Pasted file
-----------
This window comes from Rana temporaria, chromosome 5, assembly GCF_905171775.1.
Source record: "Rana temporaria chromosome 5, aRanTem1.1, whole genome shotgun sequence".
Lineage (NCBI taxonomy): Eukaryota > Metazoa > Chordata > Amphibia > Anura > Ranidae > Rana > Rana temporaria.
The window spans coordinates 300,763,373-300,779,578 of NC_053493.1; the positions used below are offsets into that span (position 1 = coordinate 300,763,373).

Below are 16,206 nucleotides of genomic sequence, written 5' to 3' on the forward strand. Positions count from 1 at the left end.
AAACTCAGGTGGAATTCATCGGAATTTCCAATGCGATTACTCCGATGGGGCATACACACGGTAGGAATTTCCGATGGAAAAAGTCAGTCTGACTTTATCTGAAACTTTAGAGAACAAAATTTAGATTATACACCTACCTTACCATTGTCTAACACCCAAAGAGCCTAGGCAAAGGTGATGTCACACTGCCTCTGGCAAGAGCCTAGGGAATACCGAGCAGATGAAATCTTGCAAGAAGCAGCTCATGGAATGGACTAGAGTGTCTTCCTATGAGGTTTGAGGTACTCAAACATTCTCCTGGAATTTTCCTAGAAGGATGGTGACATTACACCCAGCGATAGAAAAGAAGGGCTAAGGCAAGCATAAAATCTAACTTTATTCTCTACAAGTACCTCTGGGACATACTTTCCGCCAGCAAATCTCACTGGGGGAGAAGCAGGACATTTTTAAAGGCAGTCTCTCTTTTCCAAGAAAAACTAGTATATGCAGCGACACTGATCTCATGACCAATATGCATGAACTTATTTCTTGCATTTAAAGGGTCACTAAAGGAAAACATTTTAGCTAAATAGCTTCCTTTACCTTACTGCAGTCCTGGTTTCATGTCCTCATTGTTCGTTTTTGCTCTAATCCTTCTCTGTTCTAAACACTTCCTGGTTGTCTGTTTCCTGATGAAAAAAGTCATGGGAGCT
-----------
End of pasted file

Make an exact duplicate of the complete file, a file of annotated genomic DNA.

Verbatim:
This window comes from Rana temporaria, chromosome 5, assembly GCF_905171775.1.
Source record: "Rana temporaria chromosome 5, aRanTem1.1, whole genome shotgun sequence".
Lineage (NCBI taxonomy): Eukaryota > Metazoa > Chordata > Amphibia > Anura > Ranidae > Rana > Rana temporaria.
The window spans coordinates 300,763,373-300,779,578 of NC_053493.1; the positions used below are offsets into that span (position 1 = coordinate 300,763,373).

Below are 16,206 nucleotides of genomic sequence, written 5' to 3' on the forward strand. Positions count from 1 at the left end.
AAACTCAGGTGGAATTCATCGGAATTTCCAATGCGATTACTCCGATGGGGCATACACACGGTAGGAATTTCCGATGGAAAAAGTCAGTCTGACTTTATCTGAAACTTTAGAGAACAAAATTTAGATTATACACCTACCTTACCATTGTCTAACACCCAAAGAGCCTAGGCAAAGGTGATGTCACACTGCCTCTGGCAAGAGCCTAGGGAATACCGAGCAGATGAAATCTTGCAAGAAGCAGCTCATGGAATGGACTAGAGTGTCTTCCTATGAGGTTTGAGGTACTCAAACATTCTCCTGGAATTTTCCTAGAAGGATGGTGACATTACACCCAGCGATAGAAAAGAAGGGCTAAGGCAAGCATAAAATCTAACTTTATTCTCTACAAGTACCTCTGGGACATACTTTCCGCCAGCAAATCTCACTGGGGGAGAAGCAGGACATTTTTAAAGGCAGTCTCTCTTTTCCAAGAAAAACTAGTATATGCAGCGACACTGATCTCATGACCAATATGCATGAACTTATTTCTTGCATTTAAAGGGTCACTAAAGGAAAACATTTTAGCTAAATAGCTTCCTTTACCTTACTGCAGTCCTGGTTTCATGTCCTCATTGTTCGTTTTTGCTCTAATCCTTCTCTGTTCTAAACACTTCCTGGTTGTCTGTTTCCTGATGAAAAAAGTCATGGGAGCT